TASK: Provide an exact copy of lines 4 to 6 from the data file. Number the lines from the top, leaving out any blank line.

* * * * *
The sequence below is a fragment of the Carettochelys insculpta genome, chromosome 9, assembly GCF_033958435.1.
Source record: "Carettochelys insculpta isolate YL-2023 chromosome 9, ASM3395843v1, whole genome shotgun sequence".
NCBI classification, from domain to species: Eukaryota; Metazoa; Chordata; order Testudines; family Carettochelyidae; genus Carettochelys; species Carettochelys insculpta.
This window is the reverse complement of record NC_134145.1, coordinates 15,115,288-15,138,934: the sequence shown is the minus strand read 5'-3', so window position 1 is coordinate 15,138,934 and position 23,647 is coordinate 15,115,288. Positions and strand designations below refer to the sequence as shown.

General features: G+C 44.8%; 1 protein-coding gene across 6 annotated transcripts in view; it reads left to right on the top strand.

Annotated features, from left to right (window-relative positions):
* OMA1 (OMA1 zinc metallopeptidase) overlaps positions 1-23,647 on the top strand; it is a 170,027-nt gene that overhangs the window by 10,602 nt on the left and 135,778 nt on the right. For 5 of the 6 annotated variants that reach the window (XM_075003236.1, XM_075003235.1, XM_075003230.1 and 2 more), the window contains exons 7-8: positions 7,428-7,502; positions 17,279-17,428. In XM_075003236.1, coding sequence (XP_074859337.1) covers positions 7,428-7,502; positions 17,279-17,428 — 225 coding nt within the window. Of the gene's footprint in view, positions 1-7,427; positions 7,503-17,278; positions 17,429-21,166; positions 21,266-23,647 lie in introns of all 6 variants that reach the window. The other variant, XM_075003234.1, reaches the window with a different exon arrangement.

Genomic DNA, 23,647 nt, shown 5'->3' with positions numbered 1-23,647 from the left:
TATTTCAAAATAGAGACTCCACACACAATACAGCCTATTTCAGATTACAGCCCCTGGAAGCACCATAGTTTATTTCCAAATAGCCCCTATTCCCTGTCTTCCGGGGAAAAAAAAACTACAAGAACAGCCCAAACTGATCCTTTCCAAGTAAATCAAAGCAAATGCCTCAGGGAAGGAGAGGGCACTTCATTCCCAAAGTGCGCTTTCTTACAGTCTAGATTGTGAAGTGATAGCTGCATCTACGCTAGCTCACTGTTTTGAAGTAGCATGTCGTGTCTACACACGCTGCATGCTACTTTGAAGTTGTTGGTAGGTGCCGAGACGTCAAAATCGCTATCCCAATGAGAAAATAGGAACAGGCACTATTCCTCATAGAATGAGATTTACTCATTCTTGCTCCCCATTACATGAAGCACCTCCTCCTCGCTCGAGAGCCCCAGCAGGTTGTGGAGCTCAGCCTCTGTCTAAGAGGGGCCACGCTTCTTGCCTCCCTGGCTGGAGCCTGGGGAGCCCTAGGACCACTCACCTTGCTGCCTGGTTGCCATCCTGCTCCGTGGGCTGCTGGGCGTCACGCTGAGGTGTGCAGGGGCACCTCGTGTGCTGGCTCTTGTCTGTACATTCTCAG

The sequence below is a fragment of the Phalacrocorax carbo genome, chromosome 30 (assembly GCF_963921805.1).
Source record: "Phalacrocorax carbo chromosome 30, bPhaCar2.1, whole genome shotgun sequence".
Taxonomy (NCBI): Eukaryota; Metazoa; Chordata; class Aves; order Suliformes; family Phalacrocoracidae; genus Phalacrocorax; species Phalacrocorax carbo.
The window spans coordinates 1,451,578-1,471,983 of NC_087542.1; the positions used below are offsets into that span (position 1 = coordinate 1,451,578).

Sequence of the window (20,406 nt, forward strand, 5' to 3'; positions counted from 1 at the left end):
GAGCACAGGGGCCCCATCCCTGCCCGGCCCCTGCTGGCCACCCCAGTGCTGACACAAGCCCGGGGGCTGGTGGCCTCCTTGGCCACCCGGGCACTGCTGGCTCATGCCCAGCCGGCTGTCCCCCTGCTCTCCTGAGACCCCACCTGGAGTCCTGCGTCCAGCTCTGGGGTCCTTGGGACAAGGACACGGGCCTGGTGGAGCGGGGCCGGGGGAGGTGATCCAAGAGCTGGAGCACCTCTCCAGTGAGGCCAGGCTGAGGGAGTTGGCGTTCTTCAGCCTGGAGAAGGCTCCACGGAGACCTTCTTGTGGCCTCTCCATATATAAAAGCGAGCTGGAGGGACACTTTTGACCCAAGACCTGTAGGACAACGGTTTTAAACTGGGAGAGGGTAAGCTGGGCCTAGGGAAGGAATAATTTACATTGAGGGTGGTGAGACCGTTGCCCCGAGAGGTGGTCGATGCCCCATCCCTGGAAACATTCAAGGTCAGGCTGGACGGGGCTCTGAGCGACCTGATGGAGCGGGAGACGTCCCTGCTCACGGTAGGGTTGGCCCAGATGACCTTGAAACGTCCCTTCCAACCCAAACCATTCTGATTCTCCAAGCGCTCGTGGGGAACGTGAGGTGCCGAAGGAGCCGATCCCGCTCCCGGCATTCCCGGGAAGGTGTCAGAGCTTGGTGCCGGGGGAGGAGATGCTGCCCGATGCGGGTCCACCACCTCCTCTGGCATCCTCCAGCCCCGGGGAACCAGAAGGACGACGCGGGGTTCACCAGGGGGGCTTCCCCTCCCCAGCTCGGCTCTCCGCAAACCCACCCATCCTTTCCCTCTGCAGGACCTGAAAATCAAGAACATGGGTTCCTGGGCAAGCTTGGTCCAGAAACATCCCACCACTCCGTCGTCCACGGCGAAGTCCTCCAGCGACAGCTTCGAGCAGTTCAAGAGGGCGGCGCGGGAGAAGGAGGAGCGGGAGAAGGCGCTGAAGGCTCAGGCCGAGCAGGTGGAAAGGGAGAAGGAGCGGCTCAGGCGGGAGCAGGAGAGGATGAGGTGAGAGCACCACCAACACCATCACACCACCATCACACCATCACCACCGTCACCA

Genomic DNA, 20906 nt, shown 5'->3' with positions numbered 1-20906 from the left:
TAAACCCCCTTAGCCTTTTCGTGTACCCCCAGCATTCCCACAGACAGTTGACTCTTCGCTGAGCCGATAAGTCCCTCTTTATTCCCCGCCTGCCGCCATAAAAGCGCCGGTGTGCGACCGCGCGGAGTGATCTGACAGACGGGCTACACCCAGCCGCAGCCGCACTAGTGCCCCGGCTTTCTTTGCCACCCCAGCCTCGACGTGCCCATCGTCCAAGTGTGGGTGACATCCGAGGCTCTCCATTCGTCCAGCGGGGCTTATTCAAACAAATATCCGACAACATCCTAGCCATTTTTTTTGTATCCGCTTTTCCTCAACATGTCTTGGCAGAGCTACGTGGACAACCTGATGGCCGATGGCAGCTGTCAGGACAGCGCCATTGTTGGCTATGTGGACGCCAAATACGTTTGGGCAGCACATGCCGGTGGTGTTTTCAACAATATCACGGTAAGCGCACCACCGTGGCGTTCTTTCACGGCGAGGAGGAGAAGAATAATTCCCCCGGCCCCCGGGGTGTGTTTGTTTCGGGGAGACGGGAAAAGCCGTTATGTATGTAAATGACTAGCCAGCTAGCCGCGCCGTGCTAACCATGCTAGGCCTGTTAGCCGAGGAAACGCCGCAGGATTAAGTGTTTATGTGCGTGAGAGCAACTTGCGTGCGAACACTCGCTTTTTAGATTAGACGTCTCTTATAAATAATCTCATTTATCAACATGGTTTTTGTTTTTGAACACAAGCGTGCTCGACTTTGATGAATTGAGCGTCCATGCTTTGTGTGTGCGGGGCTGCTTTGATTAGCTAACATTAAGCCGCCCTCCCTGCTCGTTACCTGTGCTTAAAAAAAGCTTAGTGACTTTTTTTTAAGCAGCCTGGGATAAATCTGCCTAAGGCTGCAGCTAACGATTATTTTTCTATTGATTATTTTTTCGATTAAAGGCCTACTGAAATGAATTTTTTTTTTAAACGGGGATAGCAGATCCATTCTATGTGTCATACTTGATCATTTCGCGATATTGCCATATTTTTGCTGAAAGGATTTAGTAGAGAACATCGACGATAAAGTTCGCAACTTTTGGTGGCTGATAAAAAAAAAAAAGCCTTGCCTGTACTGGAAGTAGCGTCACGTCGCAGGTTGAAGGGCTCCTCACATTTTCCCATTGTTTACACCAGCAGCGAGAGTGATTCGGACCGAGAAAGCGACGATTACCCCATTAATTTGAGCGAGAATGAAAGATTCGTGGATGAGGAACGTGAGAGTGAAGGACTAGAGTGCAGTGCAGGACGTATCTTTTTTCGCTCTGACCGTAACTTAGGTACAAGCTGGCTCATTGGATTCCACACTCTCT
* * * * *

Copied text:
This window is the reverse complement of record NC_134145.1, coordinates 15,115,288-15,138,934: the sequence shown is the minus strand read 5'-3', so window position 1 is coordinate 15,138,934 and position 23,647 is coordinate 15,115,288. Positions and strand designations below refer to the sequence as shown.

General features: G+C 44.8%; 1 protein-coding gene across 6 annotated transcripts in view; it reads left to right on the top strand.

Annotated features, from left to right (window-relative positions):